898 F2d 1365 Hawkins v. Higgins

898 F.2d 1365

Larry F. HAWKINS, Sr., Appellant,
Gerald HIGGINS, Appellee.

No. 89-1071.

United States Court of Appeals,
Eighth Circuit.

Submitted Dec. 12, 1989.
Decided March 26, 1990.
Rehearing and Rehearing En Banc Denied May 30, 1990.

Steven R. Cantonwine, Kansas City, Mo., for appellant.

Stephen D. Hawke, Jefferson City, Mo., for appellee.

Before FAGG, Circuit Judge, and HEANEY and BRIGHT, Senior Circuit Judges.

HEANEY, Senior Circuit Judge.

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Larry Hawkins filed a petition for federal habeas corpus relief in the United States District Court for the Western District of Missouri, alleging that his continued confinement by the state of Missouri was unlawful because his sentence had expired. The district court dismissed the petition because it found that Hawkins had not exhausted his state remedies. We reverse.


Hawkins was convicted in Missouri for selling marijuana. On January 18, 1983, he was sentenced to a term of five years imprisonment in the Missouri Department of Corrections. On April 19, 1984, he was released on parole. At that time, Hawkins was notified by the Missouri Board of Probation and Parole that under provisions of Mo.Rev.Stat. Sec. 195.221 his parole would be extended an additional five years beyond the term of his sentence. Hawkins was further informed that any violations of his parole during either the original sentence or the additional five-year period could result in his recommitment to confinement for the remainder of his original term.


On August 13, 1984, Mo.Rev.Stat. Sec. 195.221 was repealed.


On February 22, 1988, after the expiration of his original five-year sentence, Hawkins violated the terms of his parole. The Missouri Board of Probation and Parole revoked Hawkins' parole and recommitted him to confinement for a period of three years and nine months. Hawkins was given credit only for time actually spent in confinement.


Hawkins filed in federal district court a petition for habeas corpus relief pursuant to 28 U.S.C. Sec. 2254 contending a violation of the prohibition against ex post facto laws, the prohibition against double jeopardy, and the Eighth Amendment of the United States Constitution. Based on the record before it, the district court concluded that Hawkins had failed to exhaust his adequate and available state remedies, pointing specifically to a declaratory judgment action pursuant to Missouri Supreme Court Rule 87.02(c) or (d). Hawkins v. Higgins, No. 88-0452-CV-W-5-P, slip op. at 3-4 (W.D.Mo. Dec. 21, 1988). The district court reasoned, relying on Snethen v. Nix, 736 F.2d 1241, 1245 (8th Cir.1984), that a petitioner's belief that the state courts will rule against his or her claims on the merits does not warrant waiving the exhaustion requirement. Hawkins, slip op. at 4.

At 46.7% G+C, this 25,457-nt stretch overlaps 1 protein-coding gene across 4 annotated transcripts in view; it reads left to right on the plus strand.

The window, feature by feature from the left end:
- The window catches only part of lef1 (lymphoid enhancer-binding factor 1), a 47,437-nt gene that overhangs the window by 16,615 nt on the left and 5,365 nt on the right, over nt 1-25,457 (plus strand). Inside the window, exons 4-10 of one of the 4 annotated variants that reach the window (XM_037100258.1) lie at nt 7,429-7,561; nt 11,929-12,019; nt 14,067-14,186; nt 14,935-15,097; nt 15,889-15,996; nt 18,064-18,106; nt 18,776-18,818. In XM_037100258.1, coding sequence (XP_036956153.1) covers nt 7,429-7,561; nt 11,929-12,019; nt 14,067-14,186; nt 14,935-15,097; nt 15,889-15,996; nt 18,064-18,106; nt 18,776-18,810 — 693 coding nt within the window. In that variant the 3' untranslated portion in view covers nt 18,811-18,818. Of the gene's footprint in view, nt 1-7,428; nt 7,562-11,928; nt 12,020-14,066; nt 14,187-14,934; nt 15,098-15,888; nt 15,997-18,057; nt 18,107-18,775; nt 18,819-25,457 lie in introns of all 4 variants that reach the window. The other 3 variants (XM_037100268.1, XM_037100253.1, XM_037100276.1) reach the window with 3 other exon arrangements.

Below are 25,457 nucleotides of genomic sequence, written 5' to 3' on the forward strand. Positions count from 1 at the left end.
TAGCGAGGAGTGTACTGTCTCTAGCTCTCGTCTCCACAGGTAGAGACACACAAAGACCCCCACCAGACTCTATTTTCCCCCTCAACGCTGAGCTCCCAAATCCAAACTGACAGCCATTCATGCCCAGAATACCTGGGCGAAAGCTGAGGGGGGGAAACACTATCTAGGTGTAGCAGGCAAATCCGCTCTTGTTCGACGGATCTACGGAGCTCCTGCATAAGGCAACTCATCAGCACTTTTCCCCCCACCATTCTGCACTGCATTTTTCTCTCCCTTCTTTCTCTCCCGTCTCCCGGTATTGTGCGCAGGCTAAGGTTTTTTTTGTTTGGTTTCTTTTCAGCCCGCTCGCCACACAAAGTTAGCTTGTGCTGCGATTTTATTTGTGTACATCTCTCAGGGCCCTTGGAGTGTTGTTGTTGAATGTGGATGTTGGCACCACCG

On appeal, Hawkins asks us to reverse because the district court's holding is clearly erroneous. Hawkins relies on Gallup v. State of Missouri, 733 S.W.2d 435 (Mo. banc 1987) and Harness v. Missouri State Board of Probation and Parole, 749 S.W.2d 7 (Mo.App.1988). His theory is that, because the Missouri Court of Appeals in Harness held that the repealed statute continues to apply to prisoners paroled before the date of repeal, Missouri does not provide an adequate, available remedy.


The foundation for the exhaustion rule is that the states retain primary responsibility under the United States Constitution for the legality of their exercise of police power. Accordingly, state courts have the first opportunity and responsibility to determine whether a particular exercise of police power is constitutional or unconstitutional. "The question is usually whether state law provides any presently available state procedure for determining the merits of the petitioner's claim, not whether the state court would decide in favor of the petitioner on the merits." Snethen v. Nix, 736 F.2d 1241, 1245 (8th Cir.1984). There is, however, a defense to the rule requiring the exhaustion of state remedies when it appears that such remedies are futile. Piercy v. Black, 801 F.2d 1075, 1078 (8th Cir.1986).

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In light of all the circumstances, Hawkins' state court remedies appear futile. See id. at 1077 (a decision on the same question of law, under almost identical facts, made state court remedies futile). The petitioner in Harness raised the same issue of law as does Hawkins. The Missouri courts held against that petitioner. The underlying facts are nearly identical. Any state court challenge would be futile, and a waste of judicial resources.


Accordingly, we reverse and remand to the district court for further proceedings consistent with this opinion.